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Location: Auckland, New Zealand

Thursday, November 11, 2010

Tainui keen on role in Wiri prison PPP

The chair of the Tainui executive, Tukoroirangi Morgan, has confirmed the iwi is in discussions with firms vying to build and operate the new 1000 bed prison at Wiri.

The government has called for tenders for the prison to be up and running within two years.

Mr Morgan says the prison is in Tainui's rohe, and the tribe sees the public private partnership model being adopted as an opportunity to get involved.

“We will take some involvement. The reformation and restoration of health and well being of our people irrespective of where they are, whether they are incarcerated or out amongst our communities is hugely important to the tribe and we have a social responsibility to help those who cannot help themselves,” Mr Morgan says.


Labour leader Phil Goff says he's keen to reintroduce trade training for rangatahi.

He says bringing back a version of the schemes which were disestablished by the Lange Labour Government in the 1980s should resonate with Maori voters at next year's election.

He's concerned at the number of young Maori men and women who are out of work.

“What we want to see is our kids out of the malls where they are hanging around the malls with time heavy on their hands, into training and into jobs that pay well. I think that will be a big focus along with other things, education, healthcare really important, rights in the workforce, that’s critically important to Maori workers as well,” Mr Goff says.


Maori academic Rawiri Taonui says the government isn't spending enough money to revive the Maori language in places where Maori actually live.

The former head of Maori studies at Canterbury University says significant sums are spent each year on initiatives like noho marae, or marae stayovers where people can be immersed in the language.

But they aren't available in the big smoke.

“They're held in places like Palmerston North, Gisborne, Waimarama Marae out there in the Hawkes Bay and so on and so forth, but we need half a dozen wananga reo or kura reo in places like Auckland, another half a dozen a year in Wellington and the big population centres, as people are just not able to access those sorts of things,” Mr Taonui says.


Tainui chair Tukoroirangi Morgan says the appointment of Parekawhia McLean to head the tribal administration is a win for the tribe.

The former government official, whose most recent position was helping formulate Treasury's contribution to the Whanau Ora policy, beat out former assistant police commissioner Clint Rickards in a close contest for executive board votes.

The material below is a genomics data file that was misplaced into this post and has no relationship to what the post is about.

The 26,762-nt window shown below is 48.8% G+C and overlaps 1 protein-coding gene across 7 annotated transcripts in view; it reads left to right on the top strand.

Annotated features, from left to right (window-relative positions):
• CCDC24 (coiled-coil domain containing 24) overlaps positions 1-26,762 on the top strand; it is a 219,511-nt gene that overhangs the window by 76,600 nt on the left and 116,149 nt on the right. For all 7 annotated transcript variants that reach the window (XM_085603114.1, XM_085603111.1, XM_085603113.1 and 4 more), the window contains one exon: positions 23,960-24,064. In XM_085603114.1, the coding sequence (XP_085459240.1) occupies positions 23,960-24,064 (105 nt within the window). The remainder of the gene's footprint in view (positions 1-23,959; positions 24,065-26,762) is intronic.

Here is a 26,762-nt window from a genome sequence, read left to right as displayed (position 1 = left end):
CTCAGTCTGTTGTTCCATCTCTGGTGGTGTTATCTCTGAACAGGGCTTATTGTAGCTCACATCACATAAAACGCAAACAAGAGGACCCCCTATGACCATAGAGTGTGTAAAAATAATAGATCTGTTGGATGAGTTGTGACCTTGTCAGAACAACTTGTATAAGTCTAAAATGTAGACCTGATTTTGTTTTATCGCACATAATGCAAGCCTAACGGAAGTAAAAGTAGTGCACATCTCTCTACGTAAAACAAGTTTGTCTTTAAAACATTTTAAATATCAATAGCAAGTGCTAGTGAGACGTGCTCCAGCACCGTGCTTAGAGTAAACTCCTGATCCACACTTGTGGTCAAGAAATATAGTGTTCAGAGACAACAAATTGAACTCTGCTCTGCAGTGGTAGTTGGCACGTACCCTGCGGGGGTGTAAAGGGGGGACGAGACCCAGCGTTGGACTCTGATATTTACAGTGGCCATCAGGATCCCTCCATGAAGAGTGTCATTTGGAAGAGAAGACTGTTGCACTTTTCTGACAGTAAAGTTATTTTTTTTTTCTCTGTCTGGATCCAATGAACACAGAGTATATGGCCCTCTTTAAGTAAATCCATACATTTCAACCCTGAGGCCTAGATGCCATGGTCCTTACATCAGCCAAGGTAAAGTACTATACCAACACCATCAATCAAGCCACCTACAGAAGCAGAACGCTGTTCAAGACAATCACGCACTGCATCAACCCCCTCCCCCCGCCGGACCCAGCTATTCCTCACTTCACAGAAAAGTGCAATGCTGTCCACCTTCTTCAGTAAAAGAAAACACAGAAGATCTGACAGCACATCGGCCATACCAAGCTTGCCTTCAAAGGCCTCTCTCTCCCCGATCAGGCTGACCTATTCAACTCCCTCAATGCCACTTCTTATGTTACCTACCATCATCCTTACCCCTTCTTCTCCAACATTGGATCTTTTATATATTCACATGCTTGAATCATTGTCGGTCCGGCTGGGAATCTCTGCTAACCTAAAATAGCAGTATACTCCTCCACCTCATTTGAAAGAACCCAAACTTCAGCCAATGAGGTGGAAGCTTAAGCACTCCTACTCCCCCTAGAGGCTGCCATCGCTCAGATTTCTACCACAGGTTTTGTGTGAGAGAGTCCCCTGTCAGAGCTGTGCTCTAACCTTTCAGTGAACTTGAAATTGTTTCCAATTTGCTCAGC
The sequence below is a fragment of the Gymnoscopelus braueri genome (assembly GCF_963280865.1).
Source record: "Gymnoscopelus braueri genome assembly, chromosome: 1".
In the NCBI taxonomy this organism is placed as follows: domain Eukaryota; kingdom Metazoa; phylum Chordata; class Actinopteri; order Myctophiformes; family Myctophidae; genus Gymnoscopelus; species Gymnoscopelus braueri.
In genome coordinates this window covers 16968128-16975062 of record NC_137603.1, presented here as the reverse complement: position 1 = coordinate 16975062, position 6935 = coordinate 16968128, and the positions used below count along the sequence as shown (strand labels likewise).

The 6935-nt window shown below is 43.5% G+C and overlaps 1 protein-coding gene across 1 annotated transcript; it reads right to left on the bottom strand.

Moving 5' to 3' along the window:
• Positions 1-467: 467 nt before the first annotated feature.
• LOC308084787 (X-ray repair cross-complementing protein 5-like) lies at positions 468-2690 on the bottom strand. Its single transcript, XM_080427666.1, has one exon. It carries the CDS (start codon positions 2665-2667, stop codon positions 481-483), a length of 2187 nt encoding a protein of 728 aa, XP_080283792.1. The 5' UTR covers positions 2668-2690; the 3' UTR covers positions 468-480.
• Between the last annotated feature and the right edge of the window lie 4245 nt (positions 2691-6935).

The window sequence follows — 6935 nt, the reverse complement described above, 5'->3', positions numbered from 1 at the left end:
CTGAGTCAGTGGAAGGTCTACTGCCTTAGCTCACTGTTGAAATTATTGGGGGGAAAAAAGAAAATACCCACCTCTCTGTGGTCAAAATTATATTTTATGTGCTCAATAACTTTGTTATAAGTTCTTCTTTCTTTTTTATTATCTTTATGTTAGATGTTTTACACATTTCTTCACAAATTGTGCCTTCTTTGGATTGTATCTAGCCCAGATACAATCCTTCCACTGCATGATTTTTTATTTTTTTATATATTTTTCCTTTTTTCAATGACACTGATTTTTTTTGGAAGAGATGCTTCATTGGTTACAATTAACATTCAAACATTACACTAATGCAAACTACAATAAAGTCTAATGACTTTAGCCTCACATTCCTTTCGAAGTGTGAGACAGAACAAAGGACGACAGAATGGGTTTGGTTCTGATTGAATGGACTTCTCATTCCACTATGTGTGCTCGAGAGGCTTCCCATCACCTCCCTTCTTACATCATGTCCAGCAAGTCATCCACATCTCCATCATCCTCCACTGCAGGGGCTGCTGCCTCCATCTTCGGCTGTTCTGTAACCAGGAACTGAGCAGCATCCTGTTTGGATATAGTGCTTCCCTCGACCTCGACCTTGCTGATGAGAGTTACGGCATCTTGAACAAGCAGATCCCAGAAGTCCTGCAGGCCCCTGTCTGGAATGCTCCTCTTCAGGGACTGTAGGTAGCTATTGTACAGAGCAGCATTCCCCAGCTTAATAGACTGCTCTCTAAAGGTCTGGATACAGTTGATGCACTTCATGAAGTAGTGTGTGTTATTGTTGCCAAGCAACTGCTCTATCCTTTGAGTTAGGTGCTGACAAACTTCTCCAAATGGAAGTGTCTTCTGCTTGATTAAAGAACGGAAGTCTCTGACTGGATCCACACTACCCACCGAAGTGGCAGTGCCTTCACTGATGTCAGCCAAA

Mr Morgan says she brings a huge range of skills and contacts to the job.

“Parekawhia represents a new face of leadership in the tribe. She’s highly skilled, she’s worked in the offices of three prime ministers as senior advisor, prime ministers Bolger, Jenny Shipley and Helen Clark. Here’s a women that has been in the public service more than 20 years, has cut her teeth at the highest level, has managed big teams of staff,” he says.

Clint Rickards has been doing consultancy work for Tainui as well as serving on the tribal parliament, and that may well continue.


There was a distinct Maori flavour to many of the works showcased in an exhibition of graduate work at Auckland's AUT University which opened last night.

Natalie Robertson from Ngati Porou, the programme coordinator for Maori art and design, says Maori students are well represented across the seven art disciplines offered, including digital media, fashion, product, spatial and textile design, and visual arts.

She says it's not only Maori artists who are incorporating Maori themes and motifs into their designs.

“Many of our international students, particularly those coming from China, are very interested in engaging in the indigenous art forms here. Each year we have noho marae for all of our incoming students in programmes such as visual arts to give them a grounding in the marae context so they have some understanding, at least at a very basic level, of the indigenous culture here,” Ms Robertson says.

The design courses are also attracting many students who have been through kura kaupapa immersion learning.


Organisers of a competition to repackage New Zealand digital data are encouraging Maori to find new ways to tell their stories.

People have until the end of the month to create their remix or mash-up.

One of the organisers, Courtney Johnston, says the competition is tapping into a worldwide open data movement for official information to be released in formats which allow them to be reused in new applications or artworks.

“If government particularly and local councils can release some of the information and data that they have got, they’ve got statistics on everything, from how many sheep there were in New Zealand in 1960 to Maori education success rates. Creativity for humans has always been about taking things that we already have and casting them in new right and adding our own voices to them,” Ms Johnston says.

Details on the competition are at


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